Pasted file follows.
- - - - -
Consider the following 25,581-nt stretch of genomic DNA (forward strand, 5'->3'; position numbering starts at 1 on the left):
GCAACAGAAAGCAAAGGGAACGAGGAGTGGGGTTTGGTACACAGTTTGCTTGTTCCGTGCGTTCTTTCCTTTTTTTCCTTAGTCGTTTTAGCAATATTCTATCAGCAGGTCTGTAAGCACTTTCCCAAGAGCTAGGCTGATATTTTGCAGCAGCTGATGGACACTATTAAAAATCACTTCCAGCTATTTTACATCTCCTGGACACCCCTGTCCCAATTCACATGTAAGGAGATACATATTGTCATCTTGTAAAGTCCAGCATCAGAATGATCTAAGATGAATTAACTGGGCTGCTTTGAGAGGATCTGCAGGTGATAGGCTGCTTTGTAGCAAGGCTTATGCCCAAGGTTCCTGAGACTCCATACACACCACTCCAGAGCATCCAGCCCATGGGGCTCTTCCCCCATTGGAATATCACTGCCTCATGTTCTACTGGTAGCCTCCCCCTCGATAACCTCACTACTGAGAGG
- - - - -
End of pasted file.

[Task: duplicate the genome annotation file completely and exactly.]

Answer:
Consider the following 25,581-nt stretch of genomic DNA (forward strand, 5'->3'; position numbering starts at 1 on the left):
GCAACAGAAAGCAAAGGGAACGAGGAGTGGGGTTTGGTACACAGTTTGCTTGTTCCGTGCGTTCTTTCCTTTTTTTCCTTAGTCGTTTTAGCAATATTCTATCAGCAGGTCTGTAAGCACTTTCCCAAGAGCTAGGCTGATATTTTGCAGCAGCTGATGGACACTATTAAAAATCACTTCCAGCTATTTTACATCTCCTGGACACCCCTGTCCCAATTCACATGTAAGGAGATACATATTGTCATCTTGTAAAGTCCAGCATCAGAATGATCTAAGATGAATTAACTGGGCTGCTTTGAGAGGATCTGCAGGTGATAGGCTGCTTTGTAGCAAGGCTTATGCCCAAGGTTCCTGAGACTCCATACACACCACTCCAGAGCATCCAGCCCATGGGGCTCTTCCCCCATTGGAATATCACTGCCTCATGTTCTACTGGTAGCCTCCCCCTCGATAACCTCACTACTGAGAGG